In a case that’s been closely watched by the insurance industry, Washington’s State Supreme Court on Thursday affirmed that insurers are liable for the illegal actions of their agents.
“The ruling is a big win for consumers,” said Insurance Commissioner Mike Kreidler, whose decision the case was challenging. “If you allow someone to do business on your behalf, it only stands to reason that you can be held responsible for what they do.”
The case involved violations of the state’s insurance laws in 2006 and 2007 by an insurance agency appointed by Chicago Title Insurance Company. That agency, Land Title Co. of Kitsap County, Inc. repeatedly offered illegal inducements to get business. The violations included illegally “wining and dining” real estate agents, builders and mortgage lenders with free meals, donations for a golf tournament, monthly advertising, and Seattle Seahawks playoff game tickets.
Although Land Title was Chicago Title’s exclusive agent in the Washington counties at issue in the case, Chicago Title argued that it was not responsible for its agent’s actions. In a consent order signed in 2009, the company agreed to pay a $48,334 fine if it did not prevail in court.
“Chicago Title’s arguments were contrary to a century of insurance law,” said Kreidler. “In order to effectively regulate insurers and protect consumers, it’s important to hold insurers responsible for the actions of their agents.”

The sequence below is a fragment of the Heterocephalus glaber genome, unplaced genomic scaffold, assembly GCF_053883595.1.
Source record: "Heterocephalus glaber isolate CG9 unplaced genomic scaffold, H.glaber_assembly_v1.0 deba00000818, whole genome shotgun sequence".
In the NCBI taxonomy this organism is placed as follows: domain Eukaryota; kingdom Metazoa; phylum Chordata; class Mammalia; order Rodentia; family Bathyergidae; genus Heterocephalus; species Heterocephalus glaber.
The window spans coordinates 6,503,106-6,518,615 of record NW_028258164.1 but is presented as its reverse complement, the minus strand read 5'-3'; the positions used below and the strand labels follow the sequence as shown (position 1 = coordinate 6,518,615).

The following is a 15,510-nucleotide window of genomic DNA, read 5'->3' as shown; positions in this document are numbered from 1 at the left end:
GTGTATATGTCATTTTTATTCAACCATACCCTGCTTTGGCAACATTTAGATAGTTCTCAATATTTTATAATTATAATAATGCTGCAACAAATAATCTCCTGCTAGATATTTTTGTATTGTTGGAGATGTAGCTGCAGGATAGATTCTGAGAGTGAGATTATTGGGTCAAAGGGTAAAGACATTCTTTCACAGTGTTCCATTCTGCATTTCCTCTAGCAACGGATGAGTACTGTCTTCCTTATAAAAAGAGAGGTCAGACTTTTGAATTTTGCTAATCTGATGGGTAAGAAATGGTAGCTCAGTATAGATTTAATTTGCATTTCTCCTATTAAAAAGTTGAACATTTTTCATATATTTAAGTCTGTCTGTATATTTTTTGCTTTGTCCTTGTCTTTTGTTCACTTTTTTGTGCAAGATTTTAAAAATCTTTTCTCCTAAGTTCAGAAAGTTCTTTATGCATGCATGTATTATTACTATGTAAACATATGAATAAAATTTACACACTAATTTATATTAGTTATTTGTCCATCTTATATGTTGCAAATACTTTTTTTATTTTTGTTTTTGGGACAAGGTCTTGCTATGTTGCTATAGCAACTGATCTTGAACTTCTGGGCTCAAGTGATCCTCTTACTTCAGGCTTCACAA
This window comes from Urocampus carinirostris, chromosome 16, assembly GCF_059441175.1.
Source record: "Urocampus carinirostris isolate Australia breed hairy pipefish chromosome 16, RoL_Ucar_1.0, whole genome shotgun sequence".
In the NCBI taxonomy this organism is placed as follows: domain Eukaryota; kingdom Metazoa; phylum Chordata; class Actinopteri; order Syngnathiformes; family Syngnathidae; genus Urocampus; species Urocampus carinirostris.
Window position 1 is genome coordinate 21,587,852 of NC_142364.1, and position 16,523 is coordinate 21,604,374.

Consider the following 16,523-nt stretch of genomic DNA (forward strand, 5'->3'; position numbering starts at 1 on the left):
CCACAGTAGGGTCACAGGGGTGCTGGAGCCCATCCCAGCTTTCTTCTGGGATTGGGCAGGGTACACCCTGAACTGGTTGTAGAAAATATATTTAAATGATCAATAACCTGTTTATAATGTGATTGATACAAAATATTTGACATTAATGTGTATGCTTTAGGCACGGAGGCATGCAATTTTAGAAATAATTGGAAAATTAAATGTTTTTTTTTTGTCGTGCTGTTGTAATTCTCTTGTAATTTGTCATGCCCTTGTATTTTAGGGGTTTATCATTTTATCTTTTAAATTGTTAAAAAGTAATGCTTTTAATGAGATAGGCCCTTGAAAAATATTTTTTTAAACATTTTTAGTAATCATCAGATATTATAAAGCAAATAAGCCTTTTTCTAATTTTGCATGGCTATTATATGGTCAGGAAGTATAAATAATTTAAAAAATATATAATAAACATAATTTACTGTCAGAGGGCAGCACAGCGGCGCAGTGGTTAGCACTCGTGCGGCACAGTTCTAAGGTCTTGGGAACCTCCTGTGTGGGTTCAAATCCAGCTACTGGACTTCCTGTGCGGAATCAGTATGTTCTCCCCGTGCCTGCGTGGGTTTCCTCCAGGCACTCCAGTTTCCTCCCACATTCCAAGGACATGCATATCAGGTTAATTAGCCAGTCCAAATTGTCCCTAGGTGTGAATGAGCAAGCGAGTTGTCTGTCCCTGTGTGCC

Title insurance practices have long been a concern to Kreidler, whose office in 2005 scrutinized 18 months of employee expense reports and ledgers for the largest title companies in King, Pierce and Snohomish counties. The examination found many cases in which the companies were providing gifts, golf tournament sponsorships, parties, ski trips, sports tickets, meals and other inducements to get business.
“Few people shop for title insurance, although they certainly can,” said Kreidler. “It tends to be included in the large stack of documents that homeowners are handed to sign. So title companies and others in the industry are positioned to steer business to particular insurers.”
New rules took effect in March 2009, clearly outlining what can be given. There are limits on advertising, donations to trade associations, meals, training, leasing workspace and gifts.